NOTE: I originally posted this over at The Asylum (STLToday, for those just arriving)... but thought it would get more attention, and a better class of people commenting on it, over here...
Poster "forgetyerskatesdream" at The Asylum wrote:
"Let me make sure I have this correct. When a young player such as Perron, Oshie, EJ, Polak plays well it's in spite of Murray, and when a young player struggles it's because of Murray. Is that about right? Unreal."
And poster "croschek98" replied:
"I think the difference is the above mentioned guys spent time at a lower north american level of hockey. Also, for 3 out of the four, they still see family through out the season. Let us not forget no matter what their situation or income, they are still just kids."
The bolded parts above are the keys here, IMO.
Berglund is very talented and has a world of potential, but he jumped from (essentially) the Swedish version of the AHL (the Allsvenskan) straight to the National Hockey League in one season.
I think spending a year in Peoria at the start of his career last year would have done him some good... but in this organization, there seems to be a stigma attached to sending young offense-minded European players (Shkotov, Zakharov, Söderberg) to the AHL.
Sending young Euro defensemen doesn't seem to hurt -- see the Pola'ks and Junlands of the world for examples -- but for some reason, the forwards, and especially the skilled forwards, don't seem able or willing to take the journey to the NHL by steps.
Having Lars Eller in Peoria now, and thriving, is a step in the right direction towards changing this mindset for both the organization and their Euro forward prospects.
Getting Jori Lehtera there last season for a cup of coffee at the end of the year ( 7 GP, 0-1-1, plus 1, 2 PM), and in the playoffs -- where he performed more than adequately with a goal and an assist in seven games -- was also a positive move.
I'd expect -- or at least hope -- to see Lehtera, Simon Hjalmarsson, and possibly Sergei Andronov in Peoria next year, taking the first step towards the NHL future that likely awaits all three of them.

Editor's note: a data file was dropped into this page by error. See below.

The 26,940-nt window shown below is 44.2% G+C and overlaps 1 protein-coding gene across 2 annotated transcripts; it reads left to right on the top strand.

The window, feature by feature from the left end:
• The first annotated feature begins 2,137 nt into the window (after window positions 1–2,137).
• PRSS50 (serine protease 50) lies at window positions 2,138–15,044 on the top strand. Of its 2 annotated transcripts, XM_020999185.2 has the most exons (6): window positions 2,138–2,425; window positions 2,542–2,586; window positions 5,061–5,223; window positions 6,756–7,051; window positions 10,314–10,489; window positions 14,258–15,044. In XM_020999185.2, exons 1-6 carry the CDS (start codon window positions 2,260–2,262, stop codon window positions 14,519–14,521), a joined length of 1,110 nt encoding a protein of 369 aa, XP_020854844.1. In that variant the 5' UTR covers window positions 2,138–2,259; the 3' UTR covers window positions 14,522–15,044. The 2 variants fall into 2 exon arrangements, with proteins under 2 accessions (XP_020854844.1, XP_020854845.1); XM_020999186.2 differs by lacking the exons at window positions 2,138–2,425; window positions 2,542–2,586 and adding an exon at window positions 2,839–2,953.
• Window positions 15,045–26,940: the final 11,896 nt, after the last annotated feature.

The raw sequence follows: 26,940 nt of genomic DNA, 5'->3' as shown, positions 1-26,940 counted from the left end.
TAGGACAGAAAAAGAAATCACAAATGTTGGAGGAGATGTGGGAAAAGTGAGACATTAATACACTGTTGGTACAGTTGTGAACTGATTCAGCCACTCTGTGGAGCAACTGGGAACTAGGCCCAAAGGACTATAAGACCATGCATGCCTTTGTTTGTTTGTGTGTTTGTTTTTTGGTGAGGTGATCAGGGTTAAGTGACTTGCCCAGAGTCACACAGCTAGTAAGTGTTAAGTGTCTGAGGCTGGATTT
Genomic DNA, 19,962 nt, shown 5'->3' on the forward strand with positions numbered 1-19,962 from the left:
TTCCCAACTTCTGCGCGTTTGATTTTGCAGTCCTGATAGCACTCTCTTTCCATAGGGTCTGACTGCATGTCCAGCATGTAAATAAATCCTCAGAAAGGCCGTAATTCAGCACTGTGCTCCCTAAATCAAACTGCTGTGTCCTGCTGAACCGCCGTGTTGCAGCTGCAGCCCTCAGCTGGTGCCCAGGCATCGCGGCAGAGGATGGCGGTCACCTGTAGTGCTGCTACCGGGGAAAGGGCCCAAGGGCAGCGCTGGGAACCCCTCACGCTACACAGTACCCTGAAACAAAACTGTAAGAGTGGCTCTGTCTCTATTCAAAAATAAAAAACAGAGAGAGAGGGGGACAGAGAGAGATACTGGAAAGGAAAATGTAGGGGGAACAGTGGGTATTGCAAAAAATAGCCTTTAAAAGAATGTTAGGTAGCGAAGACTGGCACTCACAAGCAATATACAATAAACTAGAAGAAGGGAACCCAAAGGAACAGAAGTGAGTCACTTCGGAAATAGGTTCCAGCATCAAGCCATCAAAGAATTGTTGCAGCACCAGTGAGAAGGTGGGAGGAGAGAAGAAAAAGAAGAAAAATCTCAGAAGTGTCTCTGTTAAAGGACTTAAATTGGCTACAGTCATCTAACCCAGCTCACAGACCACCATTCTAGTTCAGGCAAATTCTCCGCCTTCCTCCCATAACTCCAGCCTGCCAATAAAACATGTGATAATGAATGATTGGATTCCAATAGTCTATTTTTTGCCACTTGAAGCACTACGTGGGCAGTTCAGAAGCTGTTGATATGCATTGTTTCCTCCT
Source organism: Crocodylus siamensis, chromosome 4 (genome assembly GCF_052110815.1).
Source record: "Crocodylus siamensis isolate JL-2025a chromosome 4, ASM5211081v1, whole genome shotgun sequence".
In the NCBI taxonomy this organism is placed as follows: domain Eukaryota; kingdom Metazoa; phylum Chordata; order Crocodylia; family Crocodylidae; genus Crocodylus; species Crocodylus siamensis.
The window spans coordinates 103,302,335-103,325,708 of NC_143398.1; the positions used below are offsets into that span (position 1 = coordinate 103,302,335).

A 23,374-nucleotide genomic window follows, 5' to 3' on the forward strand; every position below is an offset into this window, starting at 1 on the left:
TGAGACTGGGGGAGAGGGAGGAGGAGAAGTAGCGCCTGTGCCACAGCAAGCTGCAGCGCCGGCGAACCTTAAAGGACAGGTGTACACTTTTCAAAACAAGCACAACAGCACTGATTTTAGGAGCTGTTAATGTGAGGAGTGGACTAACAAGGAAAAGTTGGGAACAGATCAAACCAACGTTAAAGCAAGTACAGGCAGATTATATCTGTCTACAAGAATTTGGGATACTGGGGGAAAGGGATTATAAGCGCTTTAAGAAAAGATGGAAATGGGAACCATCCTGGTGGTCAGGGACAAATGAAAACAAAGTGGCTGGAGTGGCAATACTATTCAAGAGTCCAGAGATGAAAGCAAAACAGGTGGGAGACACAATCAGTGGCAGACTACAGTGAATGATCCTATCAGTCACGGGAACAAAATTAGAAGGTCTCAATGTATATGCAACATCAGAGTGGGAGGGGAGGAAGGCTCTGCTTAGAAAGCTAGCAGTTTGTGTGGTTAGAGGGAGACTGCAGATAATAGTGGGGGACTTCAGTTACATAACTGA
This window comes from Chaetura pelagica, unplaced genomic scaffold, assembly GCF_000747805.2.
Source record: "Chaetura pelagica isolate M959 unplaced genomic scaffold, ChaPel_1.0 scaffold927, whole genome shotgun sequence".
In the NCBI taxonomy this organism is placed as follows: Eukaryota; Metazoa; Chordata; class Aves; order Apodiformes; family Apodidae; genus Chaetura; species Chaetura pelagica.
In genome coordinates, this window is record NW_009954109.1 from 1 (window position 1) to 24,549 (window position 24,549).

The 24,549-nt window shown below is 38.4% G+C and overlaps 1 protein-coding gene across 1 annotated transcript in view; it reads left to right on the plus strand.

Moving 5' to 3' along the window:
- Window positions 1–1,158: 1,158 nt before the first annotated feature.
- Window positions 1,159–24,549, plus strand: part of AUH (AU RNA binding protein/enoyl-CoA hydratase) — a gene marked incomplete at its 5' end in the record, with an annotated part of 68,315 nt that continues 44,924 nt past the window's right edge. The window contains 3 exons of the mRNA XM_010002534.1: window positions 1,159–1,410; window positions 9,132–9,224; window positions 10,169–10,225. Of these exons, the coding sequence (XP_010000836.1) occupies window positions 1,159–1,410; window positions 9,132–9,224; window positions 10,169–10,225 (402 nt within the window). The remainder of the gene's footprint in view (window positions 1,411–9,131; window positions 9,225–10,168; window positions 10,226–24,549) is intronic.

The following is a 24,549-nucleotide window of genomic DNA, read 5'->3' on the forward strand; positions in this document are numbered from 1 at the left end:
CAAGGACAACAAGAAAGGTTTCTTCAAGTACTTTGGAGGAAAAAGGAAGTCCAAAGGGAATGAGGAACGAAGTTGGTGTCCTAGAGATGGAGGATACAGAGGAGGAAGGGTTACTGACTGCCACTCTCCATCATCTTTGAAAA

One hopes that they will follow Eller's example and understand that assignment to the AHL is really a necessary step in the player's adjustment to the North American game for all but the most elite of young European players -- the Overchkins, Kovalchuks and Zetterbergs of the world.
Keep in mind also that Zetterberg, at least, didn't come over until he was 22 and had already had the experience of five pro seasons in Sweden... three in the Allsvenskan and two in the Elitserien.
It may not be too late to get Berglund's development back on track by sending him to Peoria; let him get some premium ice time with scorers like Eller and Palushaj, with solid two-way guys like Chris Porter and Brett Sonne. Let him get his confidence back, because that's all that he seems to be lacking at this point.
He's had a year or more to adjust to the North American game and lifestyle already, so that's not the issue.
The issue is that Berglund needs to find and develop all the parts of his game, and what seems to be being emphasized here in St. Louis under Murray is only the defensive side and awareness.
This is important; it's absolutely important. But Patrik Berglund is not going to make a living in the NHL as a defensive shut-down guy the way a Jay McClement can. Berglund is a power forward, a scorer, and a playmaker... and that part of his game isn't going to be developed under Andy Murray, or at the NHL level, at this time.
Better, long-term, for his career to let him go to Peoria and work with a coach like Davis Payne who has experience, and success, working with young players and developing those aspects of their game.
Let him play -- consistently -- with the best offensive talents on the team; he won't get to do that in St. Louis... and justifiably so, because he hasn't yet earned it consistently with his play at this level.
The AHL's purpose is to turn prospects into players. Berglund is really only halfway to being a player at this stage; let him go the rest of the way by taking a trip about two hours north and staying there a little while.